It is hard to think of an everyday activity that doesn’t involve the use of spatial skills. Whether we’re reading a map or packing a suitcase, we need to understand the location and dimensions of objects and their relationships to one other. Spatial ability varies across children, and predicts adult expertise in Science, Technology, Engineering and Mathematics (STEM). This is unsurprising, given the many examples of spatial skills that are integral to STEM professions (for example understanding graphs and diagrams). Recent research has found that it is possible to train spatial skills, and that this in turn can improve achievement in STEM subjects.
The BLOCS project (standing for Block Construction Skills for Mathematics) aims to determine how LEGO® is related to and can be used to improve maths achievement in seven to nine year-olds. Lego is not only a practical choice, but research has shown that it has the capacity to help children reach their mathematical potential. The project will also explore how digital technologies (a part of many children’s everyday activities) can improve spatial abilities. Specifically, it will identify how both physical Lego and digital Lego construction activities can be used to improve spatial abilities and measure the impact that this has on maths ability. This series of research studies is funded by the Leverhulme Trust.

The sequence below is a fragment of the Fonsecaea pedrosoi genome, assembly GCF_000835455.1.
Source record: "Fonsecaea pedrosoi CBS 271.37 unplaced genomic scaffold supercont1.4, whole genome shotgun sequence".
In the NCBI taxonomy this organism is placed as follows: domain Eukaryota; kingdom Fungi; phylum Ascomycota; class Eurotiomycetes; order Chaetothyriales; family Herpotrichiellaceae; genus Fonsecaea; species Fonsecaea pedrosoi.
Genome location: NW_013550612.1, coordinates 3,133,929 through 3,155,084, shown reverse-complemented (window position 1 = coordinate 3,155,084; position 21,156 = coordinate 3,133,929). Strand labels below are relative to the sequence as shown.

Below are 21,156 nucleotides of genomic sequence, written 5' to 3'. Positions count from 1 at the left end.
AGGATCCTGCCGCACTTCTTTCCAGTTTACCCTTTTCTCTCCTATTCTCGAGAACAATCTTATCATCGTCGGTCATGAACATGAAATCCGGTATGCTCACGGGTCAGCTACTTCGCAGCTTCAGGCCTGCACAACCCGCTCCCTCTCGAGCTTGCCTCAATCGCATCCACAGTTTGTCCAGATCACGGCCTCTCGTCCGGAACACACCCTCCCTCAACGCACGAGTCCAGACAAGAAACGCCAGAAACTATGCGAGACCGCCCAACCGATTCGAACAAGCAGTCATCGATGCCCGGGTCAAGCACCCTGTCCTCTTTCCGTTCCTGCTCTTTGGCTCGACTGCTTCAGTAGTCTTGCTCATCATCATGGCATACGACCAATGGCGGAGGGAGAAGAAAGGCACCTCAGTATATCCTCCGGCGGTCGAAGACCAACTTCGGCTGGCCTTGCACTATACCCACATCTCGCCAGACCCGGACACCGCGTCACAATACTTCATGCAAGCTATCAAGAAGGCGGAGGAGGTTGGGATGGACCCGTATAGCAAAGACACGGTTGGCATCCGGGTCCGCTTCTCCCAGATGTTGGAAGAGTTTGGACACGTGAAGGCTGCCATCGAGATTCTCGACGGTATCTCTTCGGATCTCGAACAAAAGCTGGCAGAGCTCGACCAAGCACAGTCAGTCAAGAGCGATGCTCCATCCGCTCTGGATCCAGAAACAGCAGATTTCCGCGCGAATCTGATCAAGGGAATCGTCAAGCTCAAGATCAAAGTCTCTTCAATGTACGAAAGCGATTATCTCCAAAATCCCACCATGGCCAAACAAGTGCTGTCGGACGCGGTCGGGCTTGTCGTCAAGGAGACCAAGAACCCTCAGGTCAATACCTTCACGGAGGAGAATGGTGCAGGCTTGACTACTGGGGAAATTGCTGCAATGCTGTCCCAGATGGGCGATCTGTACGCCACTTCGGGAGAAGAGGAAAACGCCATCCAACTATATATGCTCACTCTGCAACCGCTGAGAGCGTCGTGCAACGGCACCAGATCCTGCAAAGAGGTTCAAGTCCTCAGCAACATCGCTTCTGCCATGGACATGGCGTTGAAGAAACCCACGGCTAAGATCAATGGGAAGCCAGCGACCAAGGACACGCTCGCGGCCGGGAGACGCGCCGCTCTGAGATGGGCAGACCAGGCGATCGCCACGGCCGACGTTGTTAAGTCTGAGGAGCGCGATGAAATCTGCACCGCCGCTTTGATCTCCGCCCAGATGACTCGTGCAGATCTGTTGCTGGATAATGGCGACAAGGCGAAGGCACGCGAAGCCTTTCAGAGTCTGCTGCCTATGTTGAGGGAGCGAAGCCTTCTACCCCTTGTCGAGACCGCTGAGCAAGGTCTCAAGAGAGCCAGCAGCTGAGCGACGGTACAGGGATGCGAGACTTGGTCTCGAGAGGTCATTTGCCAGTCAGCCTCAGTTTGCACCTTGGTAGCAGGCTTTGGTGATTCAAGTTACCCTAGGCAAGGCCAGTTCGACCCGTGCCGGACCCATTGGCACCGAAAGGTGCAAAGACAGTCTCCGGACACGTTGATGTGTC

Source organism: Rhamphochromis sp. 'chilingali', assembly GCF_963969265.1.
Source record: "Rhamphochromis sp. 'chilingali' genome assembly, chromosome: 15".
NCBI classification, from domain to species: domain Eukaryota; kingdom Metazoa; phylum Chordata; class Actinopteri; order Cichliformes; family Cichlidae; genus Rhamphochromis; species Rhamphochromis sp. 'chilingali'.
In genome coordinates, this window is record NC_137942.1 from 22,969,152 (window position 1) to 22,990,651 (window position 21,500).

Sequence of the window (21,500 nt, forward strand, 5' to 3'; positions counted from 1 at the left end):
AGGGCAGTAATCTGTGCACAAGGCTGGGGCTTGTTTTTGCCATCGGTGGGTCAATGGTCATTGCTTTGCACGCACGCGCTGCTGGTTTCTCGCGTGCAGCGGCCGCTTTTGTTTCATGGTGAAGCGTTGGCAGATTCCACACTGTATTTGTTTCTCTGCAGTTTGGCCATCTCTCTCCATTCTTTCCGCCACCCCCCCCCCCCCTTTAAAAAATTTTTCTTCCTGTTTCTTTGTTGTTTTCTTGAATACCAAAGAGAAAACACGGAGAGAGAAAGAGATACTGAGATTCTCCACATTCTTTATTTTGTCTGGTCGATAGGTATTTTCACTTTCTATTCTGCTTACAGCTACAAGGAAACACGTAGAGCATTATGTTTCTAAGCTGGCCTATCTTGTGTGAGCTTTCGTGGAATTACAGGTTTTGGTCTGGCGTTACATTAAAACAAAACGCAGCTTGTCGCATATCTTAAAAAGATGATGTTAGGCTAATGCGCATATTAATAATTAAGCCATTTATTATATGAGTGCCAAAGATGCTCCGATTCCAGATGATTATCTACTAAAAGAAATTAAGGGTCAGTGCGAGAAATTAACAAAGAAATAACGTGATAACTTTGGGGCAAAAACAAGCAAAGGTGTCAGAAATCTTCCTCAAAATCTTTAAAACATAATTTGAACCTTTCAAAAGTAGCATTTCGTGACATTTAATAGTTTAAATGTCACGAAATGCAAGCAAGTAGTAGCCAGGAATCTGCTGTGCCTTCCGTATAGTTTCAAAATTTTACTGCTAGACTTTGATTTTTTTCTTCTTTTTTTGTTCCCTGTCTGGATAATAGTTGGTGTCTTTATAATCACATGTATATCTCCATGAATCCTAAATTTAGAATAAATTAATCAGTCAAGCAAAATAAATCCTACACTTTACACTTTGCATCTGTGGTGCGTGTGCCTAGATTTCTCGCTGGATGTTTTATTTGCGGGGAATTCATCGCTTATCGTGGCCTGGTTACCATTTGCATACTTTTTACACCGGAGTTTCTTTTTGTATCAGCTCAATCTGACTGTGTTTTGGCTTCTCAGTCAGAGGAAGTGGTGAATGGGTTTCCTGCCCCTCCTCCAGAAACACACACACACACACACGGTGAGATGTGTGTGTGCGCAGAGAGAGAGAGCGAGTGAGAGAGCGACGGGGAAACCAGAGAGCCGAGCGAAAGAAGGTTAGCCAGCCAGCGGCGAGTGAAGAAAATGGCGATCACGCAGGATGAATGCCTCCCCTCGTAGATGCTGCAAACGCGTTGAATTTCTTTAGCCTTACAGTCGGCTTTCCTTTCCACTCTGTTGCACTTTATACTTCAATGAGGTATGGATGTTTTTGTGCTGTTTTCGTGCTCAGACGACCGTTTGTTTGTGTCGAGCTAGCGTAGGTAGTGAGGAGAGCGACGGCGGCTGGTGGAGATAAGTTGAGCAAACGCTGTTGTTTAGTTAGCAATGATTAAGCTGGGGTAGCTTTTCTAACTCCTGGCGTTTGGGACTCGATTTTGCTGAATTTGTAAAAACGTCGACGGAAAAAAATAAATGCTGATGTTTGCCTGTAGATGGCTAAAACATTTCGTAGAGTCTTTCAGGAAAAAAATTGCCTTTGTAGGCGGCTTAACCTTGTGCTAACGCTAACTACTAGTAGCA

You can learn more about the project by reading the article on page nine of the Leverhulme Trust Newsletter.